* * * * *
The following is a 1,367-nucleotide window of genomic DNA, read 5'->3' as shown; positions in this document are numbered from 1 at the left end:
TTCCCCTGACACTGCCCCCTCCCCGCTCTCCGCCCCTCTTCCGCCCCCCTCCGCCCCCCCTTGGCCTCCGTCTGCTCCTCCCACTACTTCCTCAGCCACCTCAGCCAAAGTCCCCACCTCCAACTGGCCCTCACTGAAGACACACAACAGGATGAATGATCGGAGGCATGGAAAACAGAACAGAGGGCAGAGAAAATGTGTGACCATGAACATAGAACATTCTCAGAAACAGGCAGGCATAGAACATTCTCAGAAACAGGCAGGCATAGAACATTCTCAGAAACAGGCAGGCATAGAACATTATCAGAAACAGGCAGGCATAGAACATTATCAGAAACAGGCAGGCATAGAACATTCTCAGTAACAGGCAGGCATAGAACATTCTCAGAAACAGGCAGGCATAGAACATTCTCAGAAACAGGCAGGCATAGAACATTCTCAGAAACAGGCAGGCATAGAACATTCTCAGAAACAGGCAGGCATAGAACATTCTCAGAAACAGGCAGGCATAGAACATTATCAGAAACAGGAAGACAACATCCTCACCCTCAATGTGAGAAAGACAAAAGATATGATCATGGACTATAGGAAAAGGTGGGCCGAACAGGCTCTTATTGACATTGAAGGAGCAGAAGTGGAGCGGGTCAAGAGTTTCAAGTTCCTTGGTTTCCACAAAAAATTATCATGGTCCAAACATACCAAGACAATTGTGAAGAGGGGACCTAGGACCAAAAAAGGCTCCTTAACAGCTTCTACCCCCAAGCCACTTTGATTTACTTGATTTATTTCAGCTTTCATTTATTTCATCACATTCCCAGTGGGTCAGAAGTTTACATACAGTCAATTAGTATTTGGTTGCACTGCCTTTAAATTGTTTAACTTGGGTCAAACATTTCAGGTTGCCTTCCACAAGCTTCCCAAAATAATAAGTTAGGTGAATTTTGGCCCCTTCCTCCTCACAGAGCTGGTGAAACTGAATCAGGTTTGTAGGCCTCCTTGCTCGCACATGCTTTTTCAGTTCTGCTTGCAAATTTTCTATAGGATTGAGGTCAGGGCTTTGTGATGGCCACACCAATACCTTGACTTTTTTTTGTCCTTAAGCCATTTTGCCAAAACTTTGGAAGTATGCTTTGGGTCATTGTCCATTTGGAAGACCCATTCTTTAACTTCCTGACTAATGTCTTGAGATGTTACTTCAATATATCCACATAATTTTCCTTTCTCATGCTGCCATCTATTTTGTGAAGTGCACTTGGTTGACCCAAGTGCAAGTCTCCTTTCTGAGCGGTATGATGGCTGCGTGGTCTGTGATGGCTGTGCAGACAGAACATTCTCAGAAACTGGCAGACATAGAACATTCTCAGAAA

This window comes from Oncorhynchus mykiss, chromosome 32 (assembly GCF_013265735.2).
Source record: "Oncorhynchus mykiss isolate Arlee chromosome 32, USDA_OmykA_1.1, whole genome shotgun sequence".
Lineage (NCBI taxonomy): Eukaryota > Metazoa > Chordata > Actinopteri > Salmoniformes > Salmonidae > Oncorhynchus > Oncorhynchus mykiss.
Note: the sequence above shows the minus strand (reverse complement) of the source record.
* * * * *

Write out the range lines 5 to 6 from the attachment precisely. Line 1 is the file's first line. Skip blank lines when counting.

Lineage (NCBI taxonomy): Eukaryota > Metazoa > Chordata > Actinopteri > Salmoniformes > Salmonidae > Oncorhynchus > Oncorhynchus mykiss.
Note: the sequence above shows the minus strand (reverse complement) of the source record.